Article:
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Article: Pre-IPO Investing - Expert Advice for the Professional Investor

By Len McDowall, Managing Director of Integral Capital Group

 
This article takes a look at the pros and cons of investing into what is called Pre-IPO capital.
 
What is Pre-IPO Capital?  Well it's exactly that, capital that is raised prior to an IPO.
 

So to make things clear, an IPO, or intial public offering, refers to the time when a company is about to list on the stock exchange, and they have issued a prospectus in order to attract investor funds.  The amounts sought vary greatly depending on the size of the company and the need for capital.  So if you invest into an IPO, you get the prospectus via a broker or online, fill in the application form and post it in along with a cheque.  About 3 to 4 weeks later the company lists and you get your shares which you can immediately sell if you want to.

 
You are usually limited by the maximum number of shares you can subscribe to.  It may be $10,000 for example.  There will also be a minimum subscription.  This varies from float to float of course.
 

The other thing that is common with an IPO offering is that there is a defined time period in which you must respond - usually about 3 weeks.  This allows the company and their broker to coordinate the float with the exchange.  It also creates urgency for the investor by giving a deadline in which to make a decision by.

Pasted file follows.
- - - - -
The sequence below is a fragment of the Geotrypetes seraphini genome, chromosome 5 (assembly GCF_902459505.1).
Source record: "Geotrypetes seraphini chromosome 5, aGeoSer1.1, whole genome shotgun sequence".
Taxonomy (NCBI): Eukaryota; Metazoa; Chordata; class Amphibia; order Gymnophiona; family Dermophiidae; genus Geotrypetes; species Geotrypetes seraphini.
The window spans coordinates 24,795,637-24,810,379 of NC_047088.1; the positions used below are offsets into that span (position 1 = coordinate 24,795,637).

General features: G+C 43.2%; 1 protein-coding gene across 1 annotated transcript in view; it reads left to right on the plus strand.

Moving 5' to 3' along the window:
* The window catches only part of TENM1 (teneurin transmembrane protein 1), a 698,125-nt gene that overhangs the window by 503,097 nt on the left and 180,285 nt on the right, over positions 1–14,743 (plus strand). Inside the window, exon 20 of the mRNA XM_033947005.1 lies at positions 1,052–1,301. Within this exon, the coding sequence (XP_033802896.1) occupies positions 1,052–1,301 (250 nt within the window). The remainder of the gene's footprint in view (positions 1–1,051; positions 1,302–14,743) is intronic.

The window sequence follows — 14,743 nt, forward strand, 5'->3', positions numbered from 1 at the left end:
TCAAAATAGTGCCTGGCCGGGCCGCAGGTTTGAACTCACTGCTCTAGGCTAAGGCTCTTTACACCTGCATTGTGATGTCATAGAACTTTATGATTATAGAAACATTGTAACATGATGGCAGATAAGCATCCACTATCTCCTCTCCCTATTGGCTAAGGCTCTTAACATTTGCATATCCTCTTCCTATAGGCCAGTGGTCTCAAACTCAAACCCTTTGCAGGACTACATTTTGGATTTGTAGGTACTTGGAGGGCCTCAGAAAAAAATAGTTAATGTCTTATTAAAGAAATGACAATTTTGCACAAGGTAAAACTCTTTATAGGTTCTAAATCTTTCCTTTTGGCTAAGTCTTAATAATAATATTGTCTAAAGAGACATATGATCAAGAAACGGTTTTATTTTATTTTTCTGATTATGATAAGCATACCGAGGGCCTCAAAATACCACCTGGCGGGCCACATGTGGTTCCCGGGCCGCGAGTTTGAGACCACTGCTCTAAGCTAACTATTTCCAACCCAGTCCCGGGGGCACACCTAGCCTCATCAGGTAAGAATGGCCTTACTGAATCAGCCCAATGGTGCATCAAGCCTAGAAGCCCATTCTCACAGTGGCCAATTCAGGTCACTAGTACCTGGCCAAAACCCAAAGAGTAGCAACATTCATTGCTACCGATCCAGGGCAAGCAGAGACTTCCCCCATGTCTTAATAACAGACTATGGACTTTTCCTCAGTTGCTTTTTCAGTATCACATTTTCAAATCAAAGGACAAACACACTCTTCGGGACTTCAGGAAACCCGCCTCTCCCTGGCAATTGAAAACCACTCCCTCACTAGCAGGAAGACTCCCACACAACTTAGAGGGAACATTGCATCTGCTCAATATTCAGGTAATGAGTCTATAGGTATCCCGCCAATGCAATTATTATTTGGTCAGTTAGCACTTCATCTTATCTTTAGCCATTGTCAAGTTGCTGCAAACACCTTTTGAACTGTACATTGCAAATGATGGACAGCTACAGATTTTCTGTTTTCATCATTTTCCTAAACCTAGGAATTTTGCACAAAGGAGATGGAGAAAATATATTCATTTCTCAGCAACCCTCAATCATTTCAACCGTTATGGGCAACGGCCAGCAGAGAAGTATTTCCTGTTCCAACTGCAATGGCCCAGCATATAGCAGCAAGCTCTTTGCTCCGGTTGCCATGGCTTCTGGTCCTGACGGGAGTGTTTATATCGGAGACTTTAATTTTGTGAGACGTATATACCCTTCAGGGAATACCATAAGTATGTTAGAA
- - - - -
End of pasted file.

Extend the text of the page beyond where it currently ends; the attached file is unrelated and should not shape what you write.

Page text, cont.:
The basics on Pre-IPO...
 

Pre-IPO is much different to this, although it sounds similar.  Pre-IPO is raised anywhere from 3 months to 18 months prior to the company listing onto the ASX.  It is usually done without a prospectus and in most cases is done at a time when there is no stock-broker representing the company or underwriting the float.

 

At the pre-IPO level, there is no guarantee that the company will make it to the actual IPO, what the share price will be, or even which broker will do it.  Also, because it may take up to 2 years before the company floats, your money is pretty much tied up until then.

 

As you can see, there is higher risk involved.  To reflect this, pre-IPOs are usually offered at a considerable discount to the anticipated IPO price.  For example, if company X believed that they will list for $1, they may offer shares in a pre-IPO capital raising at $0.25.  Should they end up listing for $1, then you make 4 times on your money at the IPO. 

 

Most investors have not even heard of pre-IPO investment opportunities.  This is because they are only usually marketed to wholesale investors, high net worth individuals, professional investors, and investment funds.   So to gain exposure to one, you sort of need to know the right people.  Even high net worth individuals do not often get exposed to pre-IPO opportunities simply because they are not connected to the company or the broker/advisor managing the offer.

 

Most opportunities are restricted to 'wholesale' investors however limited opportunities are sometimes available to some 'retail' investors. 

 

Key strategies for reducing investor risk in Pre-IPO opportunities...

 

There is no safe way to invest in pre-IPO opportunities.  Simply because there are many factors that may prevent the company from reaching the stock market.  So the key is to invest into companies that are fairly close to listing.  Some of the indicators for this are:-

 

  • Estimated listing timetable stated in the Information Memorandum document (ideally within 12 months)